**R = ^{D}/_{T} ⇒ D = R x T**

*Example:*

A car drives 100 miles in 2 hours. What is its rate of speed?

^{100}/_{2} = 50 mph

You walk from home to school with an average speed of 6 mph. On the way back from school your average speed is 4 mph.

What is your average speed for the entire trip?

The average speed for the entire trip is *not *(4+ 6) ÷ 2 = 5 mph! It equals 4.8 mph.

**Avg Speed = ^{Total Distance}/_{Total Time}**

D is the distance in *each* direction; therefore, the entire distance is 2D.

T1 is your time on the way from home to school. T2 is your time on the way back. The total time is the sum of T1 and T2.

T1 = ^{D}/_{S1}, T2 = ^{D}/_{S2}

**Avg Speed** = 2D*/*(T1 + T2) = 2D/(D/S1 + D/S2) = **2S1 * S2 / (S1 + S2)**

Avg Speed = 2 * 6 * 4*/*(6 + 4) = 4.8 mph

What is the formula for the **average rate** of speed?

**Average speed** is defined as total distance divided by total time.

**Average Speed = ^{Total Distance}/_{Total Time}**

**proportion**

Two *equal ratios* are called a **proportion**.

*a : b = c : d*

*Example:*

^{4}/_{7} = ^{12}/_{21}

How do you check if two ratios are equal?

^{1}/_{3} = ^{33}/_{99}

A common way to check if two ratios are equal is to *cross-multiply *the numbers making up those ratios.

^{1}*/*_{3} = ^{33}*/*_{99}

The product of 1 and 99 equals the product of 3 and 33; therefore, this proportion is a true proportion.

What method do you use to solve a proportion?

When solving a proportion, use the* cross-multiplication *method.

^{a}/_{b} = ^{c}/_{d}

*a * d = b * c*

*** Multiply the numerator of the fraction on the left side of the equation by the denominator of the fraction on the right side. Repeat for the other denominator and numerator.

When are two quantities in **direct proportion**?

Two quantities, A and B, are in **direct** **proportion **if both quantities change by the *same factor*.

*Example*:

1 can of soda costs $0.50. It would cost you $1.00 to buy 2 cans. For 6 cans you pay $3.00; for 12 cans you would pay $6.00. Notice that changing the number of cans you buy will change the total amount of money you pay. It changes by the same factor, 2.

If it takes 5 men 12 days to build a house, how many days would it take 6 men to build the same house if they work at the same rate?

Use simple logic to solve this problem.

Logically, the *more* men are on the job, the *less* time it's going to take for the job to be completed. This problem is an example of an indirect (or inverse) proportion.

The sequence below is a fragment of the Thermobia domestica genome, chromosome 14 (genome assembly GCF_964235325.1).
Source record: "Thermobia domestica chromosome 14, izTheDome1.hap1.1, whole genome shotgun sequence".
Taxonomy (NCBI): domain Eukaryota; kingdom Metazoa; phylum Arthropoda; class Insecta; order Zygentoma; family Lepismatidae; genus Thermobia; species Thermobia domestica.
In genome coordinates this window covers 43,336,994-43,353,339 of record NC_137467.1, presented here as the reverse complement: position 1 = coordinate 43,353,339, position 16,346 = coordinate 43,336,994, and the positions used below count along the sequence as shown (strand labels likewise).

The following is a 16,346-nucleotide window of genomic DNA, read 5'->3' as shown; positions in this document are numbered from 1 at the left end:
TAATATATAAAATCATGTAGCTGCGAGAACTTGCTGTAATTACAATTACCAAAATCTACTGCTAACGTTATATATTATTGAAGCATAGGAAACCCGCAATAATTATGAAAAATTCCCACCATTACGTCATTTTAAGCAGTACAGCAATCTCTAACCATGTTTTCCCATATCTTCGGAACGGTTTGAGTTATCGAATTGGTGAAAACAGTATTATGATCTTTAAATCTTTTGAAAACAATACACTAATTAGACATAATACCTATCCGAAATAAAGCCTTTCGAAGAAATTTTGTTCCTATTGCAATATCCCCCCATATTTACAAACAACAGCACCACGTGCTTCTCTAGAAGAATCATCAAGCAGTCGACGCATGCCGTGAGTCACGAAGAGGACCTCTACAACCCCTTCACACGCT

A complete job would take 5 men * 12 days = 60 "men-days". Divide that total by the new number of workers. It would take 6 men *10 days* to build the same house.

Or you can set up a proportion with two ratios and take the reciprocal of one of them:

5 men → 12 days

6 men → *x* days

^{5}/_{6} = * ^{x}*/

_{12}⇒ 6

*x*= 60 ⇒

*x*= 10

When are two quantities in an **indirect (or inverse)** **proportion**?

Two quantities, A and B, are in **indirect **(**inverse)** **proportion** if by whatever *factor* A changes, B changes by a** ***reciprocal* of that factor.

*Example*:

When quantity A doubles, quantity B becomes half as large.

The terms exchange; the inverse of the ratio A/B is the ratio B/A.

What is the formula for indirect (inverse) proportions?

The formula for indirect proportions is:

*x _{1} : x_{2} = y_{2} : y_{1}*

Cross-multiply:

*x _{1} * y_{1} = x_{2} * y_{2}*

**percentage**

A **percentage **shows the ratio of a number to 100. It is denoted by the following symbol: %.

A **percentage **is a part of a whole (like a fraction or a decimal), expressed in hundredths.

*Example:*

2% = 0.02

What is 1%?

1% is the fraction ^{1}*/*_{100}.

*** "Per cent" literally means "per hundred".

What is *x*% of a number?

*x*% of a number is ^{x}*/*_{100} of that number.

How can you prove that *x*% of* y* always equals *y*% of *x*?

*x*% of *y* = ^{x}*/*_{100} * *y* = ^{xy}*/*_{100}

*y*% of *x* = ^{y}*/*_{100} * x = ^{yx}/_{100}

Two fractions are equal and, therefore,

*x% of y equals y% of x.*

How do you convert fractions into percentages?

*** Answer only for fractions whose denominators are *factors of 100*.

If the denominator of a fraction is a *factor* *of 100*, change the fraction to an equivalent fraction with a denominator of 100. The numerator of this equivalent fraction shows you the percentage.

*Example:*

^{3}*/*_{5} = ^{60}*/*_{100} = **60**%

How do you convert fractions into percentages?

*** Answer only for fractions whose denominators are *not factors of 100*.

If the denominator of a fraction is *not a factor of 100*, divide the numerator by the denominator, then multiply by 100.

*Example:*

^{4}/_{9} = 4 ÷ 9 = 0.4444 x 100 = 44.44%

^{1}*/*_{8} = 0.125 x 100 = 12.5%